Why are there so many species? Ecologists persist in efforts to refine our understanding of how factors like climate, productivity and species interactions contribute to the boundless variety of life on earth. Disturbance receives it share of attention, at least in some forms, but here the authors call attention to one widespread disruptive force—namely, fire—that seems to have escaped in-depth study.
This first global assessment of fire regimes examines temporal and spatial patterns of speciation and plant diversity across 753 terrestrial ecoregions that account for 88 per cent of land surface. The authors combined thermal remote-sensing and climate data with species richness data in hope of unlocking relationships between ecoregional environmental variables and plant diversity. While relying on data from Kier et al. (2005) as their primary data source, the authors also test their results against more than 109 million GBIF-mediated plant occurrences.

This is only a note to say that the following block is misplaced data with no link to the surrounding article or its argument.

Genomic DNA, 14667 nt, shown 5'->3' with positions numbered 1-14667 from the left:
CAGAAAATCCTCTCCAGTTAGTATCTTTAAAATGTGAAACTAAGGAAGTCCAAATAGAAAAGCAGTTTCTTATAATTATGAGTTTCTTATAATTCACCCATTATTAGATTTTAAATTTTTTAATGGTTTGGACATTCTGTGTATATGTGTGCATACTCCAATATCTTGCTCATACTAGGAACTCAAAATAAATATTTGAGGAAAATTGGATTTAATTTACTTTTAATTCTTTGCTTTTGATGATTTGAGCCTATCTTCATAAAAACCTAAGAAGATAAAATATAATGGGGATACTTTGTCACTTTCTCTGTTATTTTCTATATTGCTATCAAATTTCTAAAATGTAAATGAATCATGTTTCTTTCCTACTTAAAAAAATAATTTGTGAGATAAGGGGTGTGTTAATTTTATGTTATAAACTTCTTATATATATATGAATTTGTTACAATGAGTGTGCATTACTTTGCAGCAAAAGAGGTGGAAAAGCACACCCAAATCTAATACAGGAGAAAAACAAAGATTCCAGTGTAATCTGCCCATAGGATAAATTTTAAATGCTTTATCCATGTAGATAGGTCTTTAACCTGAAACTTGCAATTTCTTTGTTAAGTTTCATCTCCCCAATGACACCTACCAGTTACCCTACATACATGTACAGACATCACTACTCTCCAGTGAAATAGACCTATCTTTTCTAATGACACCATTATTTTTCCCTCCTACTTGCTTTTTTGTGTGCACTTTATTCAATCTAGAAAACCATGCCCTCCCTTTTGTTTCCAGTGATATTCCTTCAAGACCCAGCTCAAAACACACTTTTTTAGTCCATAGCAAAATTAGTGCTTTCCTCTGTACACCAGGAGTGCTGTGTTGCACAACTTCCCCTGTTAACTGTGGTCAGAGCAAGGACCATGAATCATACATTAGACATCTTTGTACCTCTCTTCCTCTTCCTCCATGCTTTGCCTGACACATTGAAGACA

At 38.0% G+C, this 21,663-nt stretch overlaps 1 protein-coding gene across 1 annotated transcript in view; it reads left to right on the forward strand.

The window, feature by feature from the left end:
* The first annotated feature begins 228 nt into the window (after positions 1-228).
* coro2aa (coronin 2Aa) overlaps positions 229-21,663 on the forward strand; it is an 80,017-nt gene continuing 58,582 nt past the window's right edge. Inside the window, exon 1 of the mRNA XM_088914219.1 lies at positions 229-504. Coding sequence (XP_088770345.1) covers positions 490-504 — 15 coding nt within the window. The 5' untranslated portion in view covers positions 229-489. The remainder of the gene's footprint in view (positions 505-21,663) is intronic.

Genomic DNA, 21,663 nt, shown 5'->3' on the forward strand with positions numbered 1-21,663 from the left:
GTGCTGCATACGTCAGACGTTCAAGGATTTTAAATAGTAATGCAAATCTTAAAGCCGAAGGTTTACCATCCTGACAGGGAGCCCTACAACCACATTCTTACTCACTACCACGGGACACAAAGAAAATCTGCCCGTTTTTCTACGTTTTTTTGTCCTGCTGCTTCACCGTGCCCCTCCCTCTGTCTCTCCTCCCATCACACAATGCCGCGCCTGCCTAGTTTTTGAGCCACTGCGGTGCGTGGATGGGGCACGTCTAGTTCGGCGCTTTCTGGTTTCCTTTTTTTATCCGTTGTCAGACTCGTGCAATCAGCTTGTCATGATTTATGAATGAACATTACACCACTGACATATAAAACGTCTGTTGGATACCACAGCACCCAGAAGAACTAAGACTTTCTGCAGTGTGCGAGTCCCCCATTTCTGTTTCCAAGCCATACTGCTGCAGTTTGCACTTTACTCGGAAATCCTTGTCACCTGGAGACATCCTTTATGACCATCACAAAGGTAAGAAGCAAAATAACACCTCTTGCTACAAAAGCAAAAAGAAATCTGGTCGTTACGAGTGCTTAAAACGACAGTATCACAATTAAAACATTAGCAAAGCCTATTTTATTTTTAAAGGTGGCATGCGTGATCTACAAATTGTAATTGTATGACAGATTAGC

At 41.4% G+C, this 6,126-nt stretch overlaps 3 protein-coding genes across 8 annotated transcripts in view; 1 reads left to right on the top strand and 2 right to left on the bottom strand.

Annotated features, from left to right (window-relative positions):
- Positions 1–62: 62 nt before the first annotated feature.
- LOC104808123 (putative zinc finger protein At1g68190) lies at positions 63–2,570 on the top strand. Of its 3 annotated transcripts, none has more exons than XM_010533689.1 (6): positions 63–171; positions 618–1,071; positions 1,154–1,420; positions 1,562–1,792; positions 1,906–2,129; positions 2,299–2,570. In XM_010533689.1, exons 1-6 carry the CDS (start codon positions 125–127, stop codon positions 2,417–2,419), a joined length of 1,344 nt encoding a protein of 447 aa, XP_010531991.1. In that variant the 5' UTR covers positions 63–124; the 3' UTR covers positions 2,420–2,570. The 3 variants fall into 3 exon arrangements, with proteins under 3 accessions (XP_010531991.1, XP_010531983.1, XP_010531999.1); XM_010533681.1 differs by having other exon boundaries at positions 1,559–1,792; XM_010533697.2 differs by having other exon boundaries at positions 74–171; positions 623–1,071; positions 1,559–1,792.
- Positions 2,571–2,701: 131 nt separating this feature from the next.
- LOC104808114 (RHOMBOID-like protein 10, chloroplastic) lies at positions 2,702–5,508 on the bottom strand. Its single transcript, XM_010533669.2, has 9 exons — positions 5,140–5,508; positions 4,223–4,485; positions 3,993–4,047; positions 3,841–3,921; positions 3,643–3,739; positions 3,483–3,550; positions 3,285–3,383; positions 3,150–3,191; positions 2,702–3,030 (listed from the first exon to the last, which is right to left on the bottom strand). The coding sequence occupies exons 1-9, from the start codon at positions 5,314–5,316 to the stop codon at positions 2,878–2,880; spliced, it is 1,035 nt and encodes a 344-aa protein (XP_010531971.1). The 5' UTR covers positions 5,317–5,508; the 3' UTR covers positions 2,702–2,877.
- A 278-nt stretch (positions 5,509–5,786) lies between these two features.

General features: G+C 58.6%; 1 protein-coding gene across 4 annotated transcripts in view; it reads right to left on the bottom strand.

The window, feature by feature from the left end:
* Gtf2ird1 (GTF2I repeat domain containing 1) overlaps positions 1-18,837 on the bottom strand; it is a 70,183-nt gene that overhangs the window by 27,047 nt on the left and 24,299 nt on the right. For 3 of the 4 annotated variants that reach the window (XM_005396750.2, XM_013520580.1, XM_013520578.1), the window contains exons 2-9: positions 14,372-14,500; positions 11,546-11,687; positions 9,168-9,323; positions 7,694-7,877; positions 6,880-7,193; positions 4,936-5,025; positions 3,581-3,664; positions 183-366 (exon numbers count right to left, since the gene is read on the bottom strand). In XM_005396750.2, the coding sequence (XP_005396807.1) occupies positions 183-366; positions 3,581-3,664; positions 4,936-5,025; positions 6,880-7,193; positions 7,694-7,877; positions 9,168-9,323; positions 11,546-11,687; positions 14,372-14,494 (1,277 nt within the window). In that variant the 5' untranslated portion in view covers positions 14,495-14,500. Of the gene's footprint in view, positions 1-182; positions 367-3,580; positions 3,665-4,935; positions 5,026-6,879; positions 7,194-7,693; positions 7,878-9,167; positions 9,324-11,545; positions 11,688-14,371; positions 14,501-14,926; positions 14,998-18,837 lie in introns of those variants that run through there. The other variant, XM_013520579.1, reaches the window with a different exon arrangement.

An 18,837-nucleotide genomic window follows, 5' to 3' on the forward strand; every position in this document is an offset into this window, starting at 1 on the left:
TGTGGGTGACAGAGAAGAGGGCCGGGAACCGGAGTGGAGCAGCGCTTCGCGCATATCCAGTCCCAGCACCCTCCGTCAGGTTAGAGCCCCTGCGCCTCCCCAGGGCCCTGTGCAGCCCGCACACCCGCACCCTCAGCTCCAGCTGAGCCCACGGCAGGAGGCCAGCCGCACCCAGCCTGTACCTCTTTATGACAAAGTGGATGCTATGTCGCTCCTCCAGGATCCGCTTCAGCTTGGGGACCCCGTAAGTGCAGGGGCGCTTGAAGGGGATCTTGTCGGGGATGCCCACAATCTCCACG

Despite known limitations to the study's scale and data biases, clear patterns emerged from analyses of both data sources, suggesting that fire activity is one of the strongest indicators—perhaps the strongest indicator—of coarse-scale plant diversity. Such results suggest the value of further study of fire regimes and an ongoing search for more smoking Gunnera.